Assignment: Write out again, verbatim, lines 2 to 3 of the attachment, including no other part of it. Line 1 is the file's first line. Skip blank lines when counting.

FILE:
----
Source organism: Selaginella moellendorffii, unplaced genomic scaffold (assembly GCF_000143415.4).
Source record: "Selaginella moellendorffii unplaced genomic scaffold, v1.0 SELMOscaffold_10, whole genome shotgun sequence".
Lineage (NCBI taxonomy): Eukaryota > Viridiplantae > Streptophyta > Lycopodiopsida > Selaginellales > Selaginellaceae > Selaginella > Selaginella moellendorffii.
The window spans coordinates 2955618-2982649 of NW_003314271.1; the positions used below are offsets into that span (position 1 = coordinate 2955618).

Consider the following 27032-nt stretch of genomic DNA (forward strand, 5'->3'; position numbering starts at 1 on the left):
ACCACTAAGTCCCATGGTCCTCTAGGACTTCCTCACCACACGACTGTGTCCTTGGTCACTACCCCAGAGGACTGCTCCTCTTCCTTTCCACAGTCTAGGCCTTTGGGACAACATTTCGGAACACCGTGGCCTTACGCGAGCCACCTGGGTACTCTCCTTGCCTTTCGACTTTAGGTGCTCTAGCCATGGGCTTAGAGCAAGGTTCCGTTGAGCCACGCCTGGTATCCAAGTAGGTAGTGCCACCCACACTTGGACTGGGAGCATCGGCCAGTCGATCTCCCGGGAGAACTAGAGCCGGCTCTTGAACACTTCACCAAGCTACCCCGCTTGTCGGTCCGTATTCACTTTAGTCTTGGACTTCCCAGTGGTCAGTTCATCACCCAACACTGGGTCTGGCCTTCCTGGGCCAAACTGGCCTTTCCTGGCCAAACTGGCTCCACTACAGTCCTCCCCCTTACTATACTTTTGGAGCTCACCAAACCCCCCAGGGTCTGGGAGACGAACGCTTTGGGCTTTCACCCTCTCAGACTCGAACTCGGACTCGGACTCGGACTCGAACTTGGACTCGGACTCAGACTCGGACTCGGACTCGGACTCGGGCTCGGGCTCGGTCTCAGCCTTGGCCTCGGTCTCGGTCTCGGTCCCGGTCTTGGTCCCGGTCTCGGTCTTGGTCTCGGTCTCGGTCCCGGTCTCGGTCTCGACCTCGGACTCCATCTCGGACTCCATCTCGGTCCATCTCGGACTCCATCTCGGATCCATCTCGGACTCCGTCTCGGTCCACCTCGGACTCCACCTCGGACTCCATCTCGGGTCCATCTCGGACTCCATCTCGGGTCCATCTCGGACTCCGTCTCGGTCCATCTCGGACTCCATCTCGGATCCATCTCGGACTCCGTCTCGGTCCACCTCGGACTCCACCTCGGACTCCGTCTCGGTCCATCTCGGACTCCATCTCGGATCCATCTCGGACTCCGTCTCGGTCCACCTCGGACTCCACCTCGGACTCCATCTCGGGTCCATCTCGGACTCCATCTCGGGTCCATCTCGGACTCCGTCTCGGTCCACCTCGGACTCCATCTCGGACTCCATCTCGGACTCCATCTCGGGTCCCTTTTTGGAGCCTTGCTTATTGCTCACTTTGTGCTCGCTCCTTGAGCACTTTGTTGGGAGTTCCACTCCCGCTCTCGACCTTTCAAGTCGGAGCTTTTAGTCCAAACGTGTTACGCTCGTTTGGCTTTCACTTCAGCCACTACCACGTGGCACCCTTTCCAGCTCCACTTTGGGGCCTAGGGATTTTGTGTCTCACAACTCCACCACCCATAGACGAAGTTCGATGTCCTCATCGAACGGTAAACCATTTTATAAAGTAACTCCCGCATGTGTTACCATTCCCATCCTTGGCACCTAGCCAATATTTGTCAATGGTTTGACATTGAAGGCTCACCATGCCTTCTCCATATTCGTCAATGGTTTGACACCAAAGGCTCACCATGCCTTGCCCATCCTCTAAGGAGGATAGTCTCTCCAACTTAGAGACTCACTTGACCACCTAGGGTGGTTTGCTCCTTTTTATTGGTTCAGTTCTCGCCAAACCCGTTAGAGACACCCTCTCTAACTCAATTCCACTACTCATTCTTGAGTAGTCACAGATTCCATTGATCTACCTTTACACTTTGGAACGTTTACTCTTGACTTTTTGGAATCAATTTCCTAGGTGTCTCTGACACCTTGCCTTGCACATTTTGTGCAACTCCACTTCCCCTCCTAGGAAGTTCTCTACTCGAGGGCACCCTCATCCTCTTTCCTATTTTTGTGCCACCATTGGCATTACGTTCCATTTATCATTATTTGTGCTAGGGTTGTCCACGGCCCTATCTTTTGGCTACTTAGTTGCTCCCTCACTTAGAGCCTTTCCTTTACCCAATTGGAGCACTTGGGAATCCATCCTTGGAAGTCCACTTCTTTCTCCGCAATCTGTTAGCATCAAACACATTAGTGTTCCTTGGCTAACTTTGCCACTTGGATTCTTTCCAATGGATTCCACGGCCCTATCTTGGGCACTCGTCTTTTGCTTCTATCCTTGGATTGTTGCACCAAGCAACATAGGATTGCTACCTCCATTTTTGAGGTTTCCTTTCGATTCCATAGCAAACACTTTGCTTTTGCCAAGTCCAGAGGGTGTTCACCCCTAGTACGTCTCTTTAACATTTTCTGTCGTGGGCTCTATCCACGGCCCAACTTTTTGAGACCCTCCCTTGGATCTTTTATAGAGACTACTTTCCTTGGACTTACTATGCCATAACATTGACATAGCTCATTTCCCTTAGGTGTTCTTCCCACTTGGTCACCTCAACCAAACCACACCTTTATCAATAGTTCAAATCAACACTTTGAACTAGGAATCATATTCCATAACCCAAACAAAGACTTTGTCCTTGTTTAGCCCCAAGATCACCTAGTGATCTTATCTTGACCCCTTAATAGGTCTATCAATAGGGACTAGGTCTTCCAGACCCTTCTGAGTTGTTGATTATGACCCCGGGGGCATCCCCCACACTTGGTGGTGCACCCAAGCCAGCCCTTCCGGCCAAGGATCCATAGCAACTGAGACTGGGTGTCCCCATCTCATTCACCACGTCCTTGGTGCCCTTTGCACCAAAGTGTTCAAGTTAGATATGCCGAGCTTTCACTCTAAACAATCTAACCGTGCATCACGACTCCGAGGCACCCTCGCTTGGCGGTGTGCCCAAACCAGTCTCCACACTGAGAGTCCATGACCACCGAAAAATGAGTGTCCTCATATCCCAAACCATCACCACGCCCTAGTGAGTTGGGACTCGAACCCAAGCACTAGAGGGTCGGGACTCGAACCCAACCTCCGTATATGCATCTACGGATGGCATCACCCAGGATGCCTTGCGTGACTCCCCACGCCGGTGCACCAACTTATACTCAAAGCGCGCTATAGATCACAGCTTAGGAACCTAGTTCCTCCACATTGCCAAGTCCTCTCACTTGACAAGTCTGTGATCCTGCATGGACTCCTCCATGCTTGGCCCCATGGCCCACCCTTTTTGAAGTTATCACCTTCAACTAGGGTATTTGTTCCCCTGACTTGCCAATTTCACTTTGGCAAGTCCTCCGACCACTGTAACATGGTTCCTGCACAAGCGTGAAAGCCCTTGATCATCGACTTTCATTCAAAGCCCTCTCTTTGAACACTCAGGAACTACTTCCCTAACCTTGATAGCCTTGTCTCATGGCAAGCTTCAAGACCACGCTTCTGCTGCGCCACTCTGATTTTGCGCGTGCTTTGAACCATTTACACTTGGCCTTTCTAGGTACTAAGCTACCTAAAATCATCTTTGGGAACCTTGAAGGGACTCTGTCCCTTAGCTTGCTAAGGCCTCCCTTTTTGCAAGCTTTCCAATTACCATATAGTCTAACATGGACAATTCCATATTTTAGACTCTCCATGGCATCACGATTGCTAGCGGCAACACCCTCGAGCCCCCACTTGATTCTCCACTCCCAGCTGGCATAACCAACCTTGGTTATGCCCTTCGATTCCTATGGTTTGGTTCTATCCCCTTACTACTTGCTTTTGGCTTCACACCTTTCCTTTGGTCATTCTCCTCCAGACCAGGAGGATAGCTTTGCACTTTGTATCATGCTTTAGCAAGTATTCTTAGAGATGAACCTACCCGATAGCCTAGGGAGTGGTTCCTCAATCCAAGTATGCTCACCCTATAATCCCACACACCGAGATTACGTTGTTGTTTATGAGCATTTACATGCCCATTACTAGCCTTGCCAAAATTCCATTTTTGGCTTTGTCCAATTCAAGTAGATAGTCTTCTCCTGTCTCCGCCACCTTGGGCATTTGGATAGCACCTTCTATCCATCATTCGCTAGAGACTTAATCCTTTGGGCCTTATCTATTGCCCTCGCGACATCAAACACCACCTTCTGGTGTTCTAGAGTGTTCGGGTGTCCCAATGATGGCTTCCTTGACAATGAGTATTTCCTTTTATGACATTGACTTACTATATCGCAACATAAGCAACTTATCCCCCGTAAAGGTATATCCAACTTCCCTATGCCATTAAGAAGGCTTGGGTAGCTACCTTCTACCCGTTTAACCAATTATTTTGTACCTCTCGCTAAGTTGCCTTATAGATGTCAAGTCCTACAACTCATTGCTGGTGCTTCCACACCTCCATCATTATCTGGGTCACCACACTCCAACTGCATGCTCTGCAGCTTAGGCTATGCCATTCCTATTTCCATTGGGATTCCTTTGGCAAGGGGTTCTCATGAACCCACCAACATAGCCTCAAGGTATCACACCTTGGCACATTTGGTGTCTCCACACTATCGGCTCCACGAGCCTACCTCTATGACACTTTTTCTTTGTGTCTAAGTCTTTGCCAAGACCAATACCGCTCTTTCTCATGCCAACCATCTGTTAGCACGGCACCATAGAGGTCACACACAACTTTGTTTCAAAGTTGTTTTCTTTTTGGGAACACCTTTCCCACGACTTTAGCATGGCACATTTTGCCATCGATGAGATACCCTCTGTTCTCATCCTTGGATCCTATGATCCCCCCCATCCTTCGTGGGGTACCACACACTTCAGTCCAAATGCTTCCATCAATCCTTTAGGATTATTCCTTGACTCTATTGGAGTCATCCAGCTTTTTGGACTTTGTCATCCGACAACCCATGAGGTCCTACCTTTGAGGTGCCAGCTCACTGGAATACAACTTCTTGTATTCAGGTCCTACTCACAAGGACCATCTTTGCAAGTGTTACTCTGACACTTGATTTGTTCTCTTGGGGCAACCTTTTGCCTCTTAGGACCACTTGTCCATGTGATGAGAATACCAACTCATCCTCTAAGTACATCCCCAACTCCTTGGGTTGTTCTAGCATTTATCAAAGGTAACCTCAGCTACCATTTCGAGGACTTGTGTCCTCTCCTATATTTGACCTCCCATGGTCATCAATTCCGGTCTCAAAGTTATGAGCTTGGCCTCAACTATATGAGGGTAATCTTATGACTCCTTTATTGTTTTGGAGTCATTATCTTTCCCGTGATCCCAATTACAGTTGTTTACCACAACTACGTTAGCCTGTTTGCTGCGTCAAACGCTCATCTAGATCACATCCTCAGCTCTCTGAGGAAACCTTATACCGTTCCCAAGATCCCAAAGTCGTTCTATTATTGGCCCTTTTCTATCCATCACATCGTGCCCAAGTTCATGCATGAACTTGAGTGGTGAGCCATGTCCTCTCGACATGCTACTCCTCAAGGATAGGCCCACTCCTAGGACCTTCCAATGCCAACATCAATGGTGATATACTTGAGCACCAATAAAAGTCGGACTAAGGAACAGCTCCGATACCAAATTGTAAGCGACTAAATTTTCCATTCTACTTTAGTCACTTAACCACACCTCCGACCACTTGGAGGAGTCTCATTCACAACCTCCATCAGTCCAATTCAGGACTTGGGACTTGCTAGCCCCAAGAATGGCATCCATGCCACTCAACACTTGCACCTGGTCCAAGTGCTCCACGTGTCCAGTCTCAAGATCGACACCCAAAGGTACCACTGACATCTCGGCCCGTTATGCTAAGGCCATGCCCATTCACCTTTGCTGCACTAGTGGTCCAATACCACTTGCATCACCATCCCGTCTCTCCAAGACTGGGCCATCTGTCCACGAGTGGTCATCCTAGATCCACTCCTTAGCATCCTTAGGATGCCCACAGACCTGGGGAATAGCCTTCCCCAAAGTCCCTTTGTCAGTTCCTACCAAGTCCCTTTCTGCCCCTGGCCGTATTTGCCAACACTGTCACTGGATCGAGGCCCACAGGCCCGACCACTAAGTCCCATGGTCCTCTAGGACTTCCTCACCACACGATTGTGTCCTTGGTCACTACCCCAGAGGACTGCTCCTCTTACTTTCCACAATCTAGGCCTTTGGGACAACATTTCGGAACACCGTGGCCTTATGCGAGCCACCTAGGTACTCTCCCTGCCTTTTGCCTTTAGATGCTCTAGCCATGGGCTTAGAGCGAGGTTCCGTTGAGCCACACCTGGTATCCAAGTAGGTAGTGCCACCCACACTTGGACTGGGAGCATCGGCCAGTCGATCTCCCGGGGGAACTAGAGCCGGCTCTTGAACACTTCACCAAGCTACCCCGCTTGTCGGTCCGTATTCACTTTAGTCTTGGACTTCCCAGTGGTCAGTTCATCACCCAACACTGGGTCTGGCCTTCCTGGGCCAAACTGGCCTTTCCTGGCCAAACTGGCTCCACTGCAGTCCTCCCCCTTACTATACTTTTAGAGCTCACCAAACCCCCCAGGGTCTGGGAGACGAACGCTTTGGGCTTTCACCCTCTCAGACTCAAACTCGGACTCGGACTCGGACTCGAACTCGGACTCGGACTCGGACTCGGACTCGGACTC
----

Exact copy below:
Source record: "Selaginella moellendorffii unplaced genomic scaffold, v1.0 SELMOscaffold_10, whole genome shotgun sequence".
Lineage (NCBI taxonomy): Eukaryota > Viridiplantae > Streptophyta > Lycopodiopsida > Selaginellales > Selaginellaceae > Selaginella > Selaginella moellendorffii.